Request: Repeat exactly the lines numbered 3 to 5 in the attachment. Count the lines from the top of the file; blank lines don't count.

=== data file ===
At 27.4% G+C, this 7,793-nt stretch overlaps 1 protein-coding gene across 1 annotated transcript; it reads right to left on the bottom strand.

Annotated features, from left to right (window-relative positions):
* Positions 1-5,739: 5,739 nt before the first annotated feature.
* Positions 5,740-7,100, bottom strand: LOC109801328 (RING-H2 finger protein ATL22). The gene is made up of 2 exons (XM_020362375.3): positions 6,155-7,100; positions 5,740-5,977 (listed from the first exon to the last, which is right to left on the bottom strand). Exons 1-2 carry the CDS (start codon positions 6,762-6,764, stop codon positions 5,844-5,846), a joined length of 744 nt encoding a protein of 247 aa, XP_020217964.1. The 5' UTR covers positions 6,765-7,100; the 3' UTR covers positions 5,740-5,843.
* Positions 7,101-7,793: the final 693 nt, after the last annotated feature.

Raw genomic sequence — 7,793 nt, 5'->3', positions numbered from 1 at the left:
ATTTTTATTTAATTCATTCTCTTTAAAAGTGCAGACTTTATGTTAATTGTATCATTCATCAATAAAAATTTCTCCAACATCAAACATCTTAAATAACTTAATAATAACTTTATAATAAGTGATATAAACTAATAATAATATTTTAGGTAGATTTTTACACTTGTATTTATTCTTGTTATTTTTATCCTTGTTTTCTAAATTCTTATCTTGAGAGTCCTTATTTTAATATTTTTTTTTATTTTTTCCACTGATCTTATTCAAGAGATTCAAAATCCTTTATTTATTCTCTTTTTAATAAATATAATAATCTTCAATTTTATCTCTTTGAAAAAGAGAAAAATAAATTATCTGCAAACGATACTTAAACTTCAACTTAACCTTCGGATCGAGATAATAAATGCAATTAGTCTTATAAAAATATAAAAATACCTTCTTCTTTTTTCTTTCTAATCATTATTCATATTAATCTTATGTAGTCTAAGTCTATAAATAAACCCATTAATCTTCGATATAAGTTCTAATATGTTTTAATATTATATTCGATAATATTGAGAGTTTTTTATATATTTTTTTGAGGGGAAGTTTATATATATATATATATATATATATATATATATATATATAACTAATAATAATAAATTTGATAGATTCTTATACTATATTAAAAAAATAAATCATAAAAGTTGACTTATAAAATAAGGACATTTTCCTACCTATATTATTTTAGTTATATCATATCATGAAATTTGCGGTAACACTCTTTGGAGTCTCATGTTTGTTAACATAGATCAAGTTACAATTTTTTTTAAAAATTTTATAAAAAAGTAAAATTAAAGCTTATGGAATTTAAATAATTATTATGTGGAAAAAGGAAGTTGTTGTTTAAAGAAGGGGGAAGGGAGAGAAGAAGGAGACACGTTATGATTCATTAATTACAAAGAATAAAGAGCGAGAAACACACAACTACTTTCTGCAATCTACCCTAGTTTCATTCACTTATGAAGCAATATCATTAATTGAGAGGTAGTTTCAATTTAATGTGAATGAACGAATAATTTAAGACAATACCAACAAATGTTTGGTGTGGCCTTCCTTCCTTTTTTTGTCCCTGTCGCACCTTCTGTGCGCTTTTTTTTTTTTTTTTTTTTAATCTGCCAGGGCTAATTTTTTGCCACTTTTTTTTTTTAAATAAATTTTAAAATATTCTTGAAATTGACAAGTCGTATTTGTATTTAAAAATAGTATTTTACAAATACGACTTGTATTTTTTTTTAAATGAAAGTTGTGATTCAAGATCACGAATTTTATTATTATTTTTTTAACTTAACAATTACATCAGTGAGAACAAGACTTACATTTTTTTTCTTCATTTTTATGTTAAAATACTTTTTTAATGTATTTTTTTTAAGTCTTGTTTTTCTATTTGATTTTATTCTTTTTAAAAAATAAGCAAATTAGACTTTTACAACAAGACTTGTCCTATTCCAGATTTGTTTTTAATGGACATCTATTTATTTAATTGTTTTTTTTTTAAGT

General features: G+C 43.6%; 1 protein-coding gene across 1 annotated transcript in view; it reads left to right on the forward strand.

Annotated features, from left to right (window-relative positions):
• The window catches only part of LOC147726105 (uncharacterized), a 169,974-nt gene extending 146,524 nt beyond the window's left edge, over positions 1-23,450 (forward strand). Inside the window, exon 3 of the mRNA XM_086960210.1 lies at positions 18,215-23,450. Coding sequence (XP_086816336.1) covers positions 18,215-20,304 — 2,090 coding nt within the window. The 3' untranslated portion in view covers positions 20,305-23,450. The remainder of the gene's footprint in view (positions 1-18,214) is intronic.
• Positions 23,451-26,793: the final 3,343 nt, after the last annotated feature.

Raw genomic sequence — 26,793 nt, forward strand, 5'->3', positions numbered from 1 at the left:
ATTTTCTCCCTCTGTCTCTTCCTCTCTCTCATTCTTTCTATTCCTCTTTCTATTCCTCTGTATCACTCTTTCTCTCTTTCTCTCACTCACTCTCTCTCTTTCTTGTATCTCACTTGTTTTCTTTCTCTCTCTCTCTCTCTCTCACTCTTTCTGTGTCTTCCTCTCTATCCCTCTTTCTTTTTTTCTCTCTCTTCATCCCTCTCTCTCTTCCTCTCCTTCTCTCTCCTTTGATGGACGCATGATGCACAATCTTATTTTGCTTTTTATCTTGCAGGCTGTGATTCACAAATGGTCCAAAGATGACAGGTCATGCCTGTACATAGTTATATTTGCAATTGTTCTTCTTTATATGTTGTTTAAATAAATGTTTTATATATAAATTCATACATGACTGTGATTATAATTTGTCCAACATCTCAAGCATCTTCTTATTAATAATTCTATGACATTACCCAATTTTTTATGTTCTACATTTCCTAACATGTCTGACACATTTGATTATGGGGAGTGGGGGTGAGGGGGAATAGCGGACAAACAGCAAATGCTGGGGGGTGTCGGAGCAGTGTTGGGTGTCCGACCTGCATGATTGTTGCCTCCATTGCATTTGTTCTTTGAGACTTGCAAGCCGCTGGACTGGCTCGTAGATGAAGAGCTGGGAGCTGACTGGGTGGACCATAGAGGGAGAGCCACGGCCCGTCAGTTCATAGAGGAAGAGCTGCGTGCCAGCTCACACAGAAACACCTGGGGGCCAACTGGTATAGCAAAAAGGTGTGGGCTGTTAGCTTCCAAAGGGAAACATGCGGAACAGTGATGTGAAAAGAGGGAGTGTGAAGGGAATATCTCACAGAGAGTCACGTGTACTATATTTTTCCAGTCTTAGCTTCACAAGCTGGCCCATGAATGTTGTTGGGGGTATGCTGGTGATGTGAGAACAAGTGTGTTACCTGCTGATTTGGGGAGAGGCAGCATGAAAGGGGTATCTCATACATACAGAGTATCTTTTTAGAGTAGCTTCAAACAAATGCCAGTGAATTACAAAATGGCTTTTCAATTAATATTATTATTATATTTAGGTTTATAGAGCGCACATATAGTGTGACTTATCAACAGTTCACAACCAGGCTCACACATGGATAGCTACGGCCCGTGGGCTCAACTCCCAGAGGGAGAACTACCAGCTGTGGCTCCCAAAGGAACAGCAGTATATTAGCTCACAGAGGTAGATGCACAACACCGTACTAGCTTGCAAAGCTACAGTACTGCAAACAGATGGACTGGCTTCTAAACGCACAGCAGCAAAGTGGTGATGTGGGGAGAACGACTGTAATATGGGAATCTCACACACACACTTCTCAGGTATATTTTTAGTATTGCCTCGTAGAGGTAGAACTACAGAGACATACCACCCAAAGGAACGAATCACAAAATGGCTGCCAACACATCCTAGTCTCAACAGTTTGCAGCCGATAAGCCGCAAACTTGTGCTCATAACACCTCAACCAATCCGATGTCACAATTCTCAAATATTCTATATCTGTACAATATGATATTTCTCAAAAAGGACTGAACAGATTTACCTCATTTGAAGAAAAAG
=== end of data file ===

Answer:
* Positions 1-5,739: 5,739 nt before the first annotated feature.
* Positions 5,740-7,100, bottom strand: LOC109801328 (RING-H2 finger protein ATL22). The gene is made up of 2 exons (XM_020362375.3): positions 6,155-7,100; positions 5,740-5,977 (listed from the first exon to the last, which is right to left on the bottom strand). Exons 1-2 carry the CDS (start codon positions 6,762-6,764, stop codon positions 5,844-5,846), a joined length of 744 nt encoding a protein of 247 aa, XP_020217964.1. The 5' UTR covers positions 6,765-7,100; the 3' UTR covers positions 5,740-5,843.
* Positions 7,101-7,793: the final 693 nt, after the last annotated feature.